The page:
New Report On Beer’s Global Economic Footprint Highlights The Impact The Industry Makes

Food & Drink

One of the most comprehensive economic reports ever undertaken to assess the beer industry’s impact on the global economy was just released. It highlights the crucial role it has as an economic engine. The report, Beer’s Global Economic Footprint, was authored by Oxford Economics on behalf of the Worldwide Brewing Alliance (WBA). It found that 1 in every 110 jobs in the world is linked through direct, indirect, or induced impact channels to the beer sector and that its total economic impact amounted to $555 billion of gross value added to the global GDP.

The study examined 70 markets across the globe that covered 89% of all beer sold on the planet focusing on 2019, the last year before Covid upended the industry. In that year, the beer sector supported 23 million jobs from farming to delivery to retail and on-premise sales. Of those jobs, only 6% came from the direct channel, meaning that the industry significantly impacts the overall economy that surrounds it.

“This landmark report puts a figure on the scale of our impact on job creation, economic growth and government tax revenue, and across a long, complex value chain, from barley fields to bars and restaurants,” said Justin Kissinger, president and CEO of the WBA. “The beer sector is a vital engine of the economy. The success of the global economic recovery depends on it, and vice versa.”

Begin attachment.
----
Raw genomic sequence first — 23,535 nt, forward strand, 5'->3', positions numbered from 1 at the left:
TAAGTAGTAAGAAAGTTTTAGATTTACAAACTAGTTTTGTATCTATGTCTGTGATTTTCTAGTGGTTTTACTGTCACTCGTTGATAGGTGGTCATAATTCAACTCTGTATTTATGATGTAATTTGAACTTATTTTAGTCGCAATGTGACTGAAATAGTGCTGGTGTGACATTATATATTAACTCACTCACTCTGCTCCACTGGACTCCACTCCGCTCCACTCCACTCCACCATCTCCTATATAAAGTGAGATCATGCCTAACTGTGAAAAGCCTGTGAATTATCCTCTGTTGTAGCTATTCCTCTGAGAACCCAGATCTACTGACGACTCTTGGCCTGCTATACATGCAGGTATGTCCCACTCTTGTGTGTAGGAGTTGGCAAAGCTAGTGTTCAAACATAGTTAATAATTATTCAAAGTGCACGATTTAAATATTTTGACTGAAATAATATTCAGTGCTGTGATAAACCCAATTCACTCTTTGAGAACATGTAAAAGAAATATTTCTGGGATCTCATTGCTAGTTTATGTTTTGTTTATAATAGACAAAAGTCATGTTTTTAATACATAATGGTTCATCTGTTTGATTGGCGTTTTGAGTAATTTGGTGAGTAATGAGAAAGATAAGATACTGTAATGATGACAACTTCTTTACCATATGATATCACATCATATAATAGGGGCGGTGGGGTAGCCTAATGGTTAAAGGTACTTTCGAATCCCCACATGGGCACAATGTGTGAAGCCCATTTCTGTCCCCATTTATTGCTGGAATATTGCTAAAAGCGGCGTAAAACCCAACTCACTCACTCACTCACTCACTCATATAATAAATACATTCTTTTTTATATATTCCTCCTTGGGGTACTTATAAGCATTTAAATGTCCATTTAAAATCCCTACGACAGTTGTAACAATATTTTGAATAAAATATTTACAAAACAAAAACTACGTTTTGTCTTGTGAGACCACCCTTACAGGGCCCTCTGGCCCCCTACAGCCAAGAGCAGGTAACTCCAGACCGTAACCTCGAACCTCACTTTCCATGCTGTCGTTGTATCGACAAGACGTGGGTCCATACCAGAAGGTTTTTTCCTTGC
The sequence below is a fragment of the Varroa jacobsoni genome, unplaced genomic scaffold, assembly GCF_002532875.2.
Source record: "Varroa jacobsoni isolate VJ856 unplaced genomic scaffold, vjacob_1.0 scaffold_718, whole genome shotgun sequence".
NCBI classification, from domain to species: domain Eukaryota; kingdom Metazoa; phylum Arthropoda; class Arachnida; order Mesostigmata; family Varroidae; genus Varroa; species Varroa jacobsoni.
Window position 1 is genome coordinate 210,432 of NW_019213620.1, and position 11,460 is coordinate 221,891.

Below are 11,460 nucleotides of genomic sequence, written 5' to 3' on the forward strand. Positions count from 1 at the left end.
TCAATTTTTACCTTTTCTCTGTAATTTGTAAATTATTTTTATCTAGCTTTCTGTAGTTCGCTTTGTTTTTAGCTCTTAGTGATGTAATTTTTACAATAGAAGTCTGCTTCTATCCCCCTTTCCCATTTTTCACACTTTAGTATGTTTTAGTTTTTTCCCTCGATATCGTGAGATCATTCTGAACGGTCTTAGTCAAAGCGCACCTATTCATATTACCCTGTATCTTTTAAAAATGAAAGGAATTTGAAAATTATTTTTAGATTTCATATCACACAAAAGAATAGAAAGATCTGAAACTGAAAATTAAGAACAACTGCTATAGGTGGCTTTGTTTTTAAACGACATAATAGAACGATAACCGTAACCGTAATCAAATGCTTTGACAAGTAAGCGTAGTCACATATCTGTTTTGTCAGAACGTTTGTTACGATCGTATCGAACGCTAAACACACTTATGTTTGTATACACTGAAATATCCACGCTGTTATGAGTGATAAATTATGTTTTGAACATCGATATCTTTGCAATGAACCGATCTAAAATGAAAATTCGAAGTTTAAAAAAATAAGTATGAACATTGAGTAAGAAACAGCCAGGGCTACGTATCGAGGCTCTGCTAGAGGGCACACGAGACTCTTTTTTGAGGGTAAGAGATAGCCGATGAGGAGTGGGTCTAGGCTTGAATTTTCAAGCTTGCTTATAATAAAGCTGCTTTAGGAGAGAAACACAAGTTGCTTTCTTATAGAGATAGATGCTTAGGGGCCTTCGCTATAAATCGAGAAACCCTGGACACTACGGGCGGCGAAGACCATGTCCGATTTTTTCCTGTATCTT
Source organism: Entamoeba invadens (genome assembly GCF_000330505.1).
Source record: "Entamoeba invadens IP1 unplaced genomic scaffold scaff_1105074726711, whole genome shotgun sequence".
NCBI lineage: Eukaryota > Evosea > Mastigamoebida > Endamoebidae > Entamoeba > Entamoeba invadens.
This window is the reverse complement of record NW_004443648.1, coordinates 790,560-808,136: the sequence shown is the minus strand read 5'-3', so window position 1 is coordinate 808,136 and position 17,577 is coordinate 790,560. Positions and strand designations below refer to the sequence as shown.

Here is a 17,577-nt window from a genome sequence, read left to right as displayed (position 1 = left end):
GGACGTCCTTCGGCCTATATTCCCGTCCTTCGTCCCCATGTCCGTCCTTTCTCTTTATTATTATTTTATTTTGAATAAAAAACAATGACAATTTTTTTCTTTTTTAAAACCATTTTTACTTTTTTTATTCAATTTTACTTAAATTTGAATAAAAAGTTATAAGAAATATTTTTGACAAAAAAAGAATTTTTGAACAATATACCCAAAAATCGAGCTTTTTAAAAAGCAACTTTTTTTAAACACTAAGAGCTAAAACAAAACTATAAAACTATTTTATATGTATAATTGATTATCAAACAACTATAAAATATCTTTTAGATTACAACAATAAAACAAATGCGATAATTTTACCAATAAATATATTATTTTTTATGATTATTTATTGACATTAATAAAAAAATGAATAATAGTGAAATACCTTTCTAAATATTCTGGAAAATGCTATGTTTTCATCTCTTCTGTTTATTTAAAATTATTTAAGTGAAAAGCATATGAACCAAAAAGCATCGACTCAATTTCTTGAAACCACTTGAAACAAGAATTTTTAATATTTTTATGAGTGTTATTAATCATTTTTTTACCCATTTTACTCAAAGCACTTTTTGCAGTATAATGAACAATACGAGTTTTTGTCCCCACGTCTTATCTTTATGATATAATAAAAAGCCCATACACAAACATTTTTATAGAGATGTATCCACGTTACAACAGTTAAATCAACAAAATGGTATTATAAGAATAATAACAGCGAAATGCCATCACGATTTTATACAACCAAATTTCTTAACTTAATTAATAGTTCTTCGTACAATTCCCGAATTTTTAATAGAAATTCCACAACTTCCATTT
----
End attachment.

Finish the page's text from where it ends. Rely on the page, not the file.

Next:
Representing brewing trade associations and numerous large brewing conglomerates, the WBA covers more than 80% of global beer production and is a powerful voice for advocating for the industry. The main reason that the WBA created the report was that economic reports on the sector beforehand were often fragmented, focusing on a specific country or regional numbers.

As an economic engine, the report found that a large part of the sectors support for the global GDP was in indirect supply chain impact. In 2019 the industry purchased an estimated $225 billion in goods and services, generating support for 10 million jobs. They estimate that for every job at a brewer, a further 29 jobs were supported down or upstream, plus another ten were supported through the induced consumer spending channel.

Besides the industry’s support to the global economy, it also helps fund numerous government programs through tax revenues collected. The report estimates that the brewers and their downstream revenue value chain made and supported $262 billion in tax payments. $109 billion was in VAT and excise duties on beer sales.  

“Beer matters: for the economy, job creation, and the success of a wide array of actors up and down our value chain,” says Kissinger. “This deep understanding of our global impact enables the WBA to fully leverage the strength of its sector, its links with industry partners and communities, and to share its vision for a thriving, responsible industry.”

The report wraps up with the message that the beer industry was severely hit by the pandemic, a fact supported by sales data from 2020. Data shared by companies that contributed directly to the report suggested that large brewers’ revenues declined by around 12%. However, those numbers were improving in 2021. While the overall global economy is recovering, the WBA feels that the beer industry can be an effective barometer for gauging economic health. They hope that their comprehensive report highlights the importance of a healthy beer sector and will help influence policymakers across the globe moving forward.

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